Signatures filed for Alaska initiative that would enact ranked-choice voting, top-four primaries, and campaign finance changes
The campaign Alaskans for Better Elections filed 41,068 signatures on Thursday for a three-pronged ballot initiative to change the state’s election laws. At least 28,501 (69.4 percent) of the signatures submitted need to be valid for the ballot initiative to be certified. Alaska also has a signature distribution requirement, which requires that signatures equal to 7 percent of the vote in the last general election must be collected in each of 30 (of 40) Alaska House of Representatives districts.
Changes to Alaska’s election policies proposed by the initiative include
requiring persons and entities that make contributions that were themselves derived from donations, contributions, dues, or gifts to disclose the _true sources_ of the contributions;
replacing partisan primaries with open top-four primaries for state executive, state legislative, and congressional; and
establishing ranked-choice voting for general elections, in which voters would rank the four candidates that succeeded from the primaries.
Currently, no states utilize a top-four primary for state or federal elections, and one state—Maine—uses ranked-choice voting for some state and federal elections. Top-four primaries are similar to top-two, which are used in California and Washington. Both move candidates through the primary to the general regardless of party affiliation. Instead of the top-two vote-getters moving to the general election, the ballot initiative would move the top-four vote-getters to the general election. Under the ballot initiative, voters would use ranked-choice voting to rank the four candidates in the general election.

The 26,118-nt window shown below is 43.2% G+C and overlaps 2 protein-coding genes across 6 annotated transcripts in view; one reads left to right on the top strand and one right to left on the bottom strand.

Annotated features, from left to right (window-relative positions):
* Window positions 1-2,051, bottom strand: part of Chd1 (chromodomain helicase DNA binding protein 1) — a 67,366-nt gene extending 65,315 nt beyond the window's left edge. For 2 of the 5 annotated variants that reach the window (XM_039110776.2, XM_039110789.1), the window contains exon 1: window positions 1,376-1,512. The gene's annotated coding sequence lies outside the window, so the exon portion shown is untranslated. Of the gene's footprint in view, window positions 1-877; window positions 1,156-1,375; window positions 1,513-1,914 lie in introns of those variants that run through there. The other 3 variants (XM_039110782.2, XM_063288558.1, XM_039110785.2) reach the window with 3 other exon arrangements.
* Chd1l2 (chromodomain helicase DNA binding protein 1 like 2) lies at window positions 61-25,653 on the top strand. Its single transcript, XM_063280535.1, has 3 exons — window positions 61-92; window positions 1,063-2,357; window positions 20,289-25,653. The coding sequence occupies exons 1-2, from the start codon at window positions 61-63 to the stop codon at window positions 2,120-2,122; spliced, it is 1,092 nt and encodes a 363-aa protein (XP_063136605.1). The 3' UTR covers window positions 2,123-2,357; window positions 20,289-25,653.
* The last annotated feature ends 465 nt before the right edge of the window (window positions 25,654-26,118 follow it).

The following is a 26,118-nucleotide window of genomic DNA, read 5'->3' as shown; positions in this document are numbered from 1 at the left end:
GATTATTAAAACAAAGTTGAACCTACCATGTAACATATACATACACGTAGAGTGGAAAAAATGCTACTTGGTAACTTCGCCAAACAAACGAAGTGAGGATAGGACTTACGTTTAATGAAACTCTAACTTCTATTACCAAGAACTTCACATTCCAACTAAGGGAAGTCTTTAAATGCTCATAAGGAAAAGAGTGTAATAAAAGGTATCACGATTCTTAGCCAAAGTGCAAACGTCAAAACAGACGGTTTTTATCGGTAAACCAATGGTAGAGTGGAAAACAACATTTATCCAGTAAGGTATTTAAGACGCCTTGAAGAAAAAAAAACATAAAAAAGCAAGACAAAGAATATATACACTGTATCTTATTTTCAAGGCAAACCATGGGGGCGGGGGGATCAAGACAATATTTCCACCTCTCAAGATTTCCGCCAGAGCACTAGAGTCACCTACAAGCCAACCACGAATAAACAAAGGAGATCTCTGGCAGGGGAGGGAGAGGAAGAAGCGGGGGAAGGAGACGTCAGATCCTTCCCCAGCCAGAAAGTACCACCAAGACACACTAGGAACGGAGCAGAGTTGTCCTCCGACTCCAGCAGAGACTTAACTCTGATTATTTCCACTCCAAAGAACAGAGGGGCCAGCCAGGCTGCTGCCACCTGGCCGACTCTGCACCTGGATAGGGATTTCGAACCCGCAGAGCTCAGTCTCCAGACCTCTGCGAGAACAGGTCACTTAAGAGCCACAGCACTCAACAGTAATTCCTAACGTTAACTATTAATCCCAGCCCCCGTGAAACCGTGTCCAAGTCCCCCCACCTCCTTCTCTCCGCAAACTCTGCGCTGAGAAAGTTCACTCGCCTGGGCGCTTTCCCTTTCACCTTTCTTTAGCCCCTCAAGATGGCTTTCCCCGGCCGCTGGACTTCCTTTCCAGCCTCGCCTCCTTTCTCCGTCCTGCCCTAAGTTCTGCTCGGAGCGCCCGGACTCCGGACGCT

Former Rep. Jason Grenn (I-22) is chairperson of Alaskans for Better Elections. Bruce Botelho (D), the former mayor of Juneau and Bonnie Jack (R) are co-chairs of the campaign. Through January 5, 2020, the campaign had reported $757,411, with $600,000 from Unite America and $100,000 from Action Now Initiative. Both organizations have supported ranked-choice voting initiatives in the past. Support was also received from American Promise, FairVote, and Represent.Us.
As the ballot initiative is indirect, certification would first send the proposal to the Alaska State Legislature, which would have the chance to approve the proposal or one deemed to be equivalent outright. Otherwise, the ballot initiative would go before voters at the election on August 18, 2020, or November 3, 2020, depending on what the legislature adjourns this year’s regular session.
The ballot initiative is also in the midst of a legal challenge. Lt. Gov. Kevin Meyer (R), who is responsible for approving initiatives for signature gathering, originally rejected the proposal. Based on a report by Attorney General Kevin Clarkson (R), Meyer said that the initiative violated the single-subject rule. Alaskans for Better Elections asked the state Superior Court to override Meyer, which it did on October 28, 2019. The judge ruled that the ballot initiative covers a single subject: election reform. Defendants (Lt. Gov. Kevin Meyer and the Division of Elections) appealed the ruling to the Alaska Supreme Court, which would have final jurisdiction over the issue.
Voters in Florida will decide a top-two primaries initiative, titled Amendment 3, in 2020. In Massachusetts, the campaign behind an indirect ranked-choice voting initiative submitted enough signatures to put the measure before the legislature, and it could also be on the ballot in the fall.
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